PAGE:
Tikkun Olam: The Twisting Path of Judaism's Most Important Idea
By excavating Talmudic, Kabbalistic, and modern sources, we trace the origins and development of "Tikkun Olam," the call for world-repair.

When the Stranger Resides among Us
Who is the biblical ger? What are our responsibilities to him or her? And how is this ancient commandment so crucially relevant in our community today?

Bal TashchitThe Commandment Against Senseless Destruction: A Walk through the Sources
The biblical commandment against wanton destruction in wartime became, in the hands of the Rabbis, striking and startlingly relevant for our age of rampant consumerism and urgent environmentalism. This session is also a useful lesson in how a biblical evolved over time: an excavation of Jewish sources from the Tanakh, through the Talmud and medieval texts, to contemporary writings.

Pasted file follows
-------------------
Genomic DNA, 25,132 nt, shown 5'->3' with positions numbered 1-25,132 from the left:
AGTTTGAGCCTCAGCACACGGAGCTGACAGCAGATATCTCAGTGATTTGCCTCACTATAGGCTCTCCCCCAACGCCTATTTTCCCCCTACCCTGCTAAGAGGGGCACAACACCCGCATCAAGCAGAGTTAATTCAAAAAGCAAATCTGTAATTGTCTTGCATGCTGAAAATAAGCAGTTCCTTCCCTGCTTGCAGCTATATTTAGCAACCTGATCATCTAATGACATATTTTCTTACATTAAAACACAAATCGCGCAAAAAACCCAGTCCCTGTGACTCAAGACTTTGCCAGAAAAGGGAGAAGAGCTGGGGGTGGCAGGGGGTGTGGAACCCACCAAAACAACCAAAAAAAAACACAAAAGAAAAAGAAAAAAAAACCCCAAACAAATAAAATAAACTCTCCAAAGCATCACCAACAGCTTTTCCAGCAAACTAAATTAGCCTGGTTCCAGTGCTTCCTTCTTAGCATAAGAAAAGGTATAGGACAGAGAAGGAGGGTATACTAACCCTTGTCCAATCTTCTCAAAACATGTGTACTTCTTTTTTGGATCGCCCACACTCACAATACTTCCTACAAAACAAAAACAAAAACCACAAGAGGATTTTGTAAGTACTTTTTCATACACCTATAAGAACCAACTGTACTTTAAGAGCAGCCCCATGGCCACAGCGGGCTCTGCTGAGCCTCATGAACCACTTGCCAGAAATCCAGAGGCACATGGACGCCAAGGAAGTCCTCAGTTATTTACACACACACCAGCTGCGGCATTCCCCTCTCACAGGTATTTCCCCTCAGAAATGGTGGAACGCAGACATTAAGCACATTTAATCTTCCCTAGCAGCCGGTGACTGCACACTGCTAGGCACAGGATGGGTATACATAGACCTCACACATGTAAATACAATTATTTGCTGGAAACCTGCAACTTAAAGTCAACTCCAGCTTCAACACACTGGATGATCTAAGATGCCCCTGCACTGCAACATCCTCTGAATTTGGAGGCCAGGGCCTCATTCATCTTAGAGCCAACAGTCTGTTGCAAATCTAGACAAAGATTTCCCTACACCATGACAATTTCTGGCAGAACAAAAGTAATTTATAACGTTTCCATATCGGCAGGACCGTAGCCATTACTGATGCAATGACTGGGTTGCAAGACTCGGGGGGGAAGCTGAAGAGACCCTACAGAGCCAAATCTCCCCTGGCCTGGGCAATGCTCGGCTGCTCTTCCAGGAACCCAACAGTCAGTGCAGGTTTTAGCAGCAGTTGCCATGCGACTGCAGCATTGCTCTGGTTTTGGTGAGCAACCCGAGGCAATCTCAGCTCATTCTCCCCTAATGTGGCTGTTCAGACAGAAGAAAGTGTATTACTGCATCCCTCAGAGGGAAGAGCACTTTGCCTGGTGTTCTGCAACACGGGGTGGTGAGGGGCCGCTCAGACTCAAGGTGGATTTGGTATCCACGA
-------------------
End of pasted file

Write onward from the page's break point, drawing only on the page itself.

How Do You Say “Tikkun Olam” in Hebrew?
Great for launching a Mitzvah Day or a Tzedakah Committee, my favorite Jewish texts about the art of Tzedakah, Chesed, and Tikkun Olam.

How to—and How Not to—Take Care of a Sick Friend
The Mitzvah of bikkur cholim (caring for sick people) is an art; we dive into Jewish texts to explore the best ways to do it as individuals and as a community. This class is also an accessible introduction to Jewish halakhic (legal) literature. 

Unlocking Doors: Judaism and Disability
What does Jewish law and lore say about disability? Sharing my own challenges with being hearing-impaired, we explore the texts and the tasks to make Jewish life truly accessible to all.

Maimonides on Tzedakah: The Best Ways to Give Your Money Away
An exploration for adults and teens (and bar/bat mitzvah students!) about the skill and joy of giving Tzedakah.

Talmud, Midrash, Kabbalah, & Rabbinic Literature:

Sages & Dreamers: The Lives of the Rabbis of the Talmud
Why does Judaism look the way it does? Why don't we offer sacrifices today? Why did the Rabbis and the early Christians part ways?  We study the primary sources of the Talmud and Midrash and learn the amazing lives of the sages who took biblical religion and shaped Judaism as we know it. (We can separate this into single-session units: Hillel, Rabban Yochanan ben Zakkai, Rabbi Akiva, Rabbi Meir & Beruria, Rabbi Joshua ben Levi, etc.)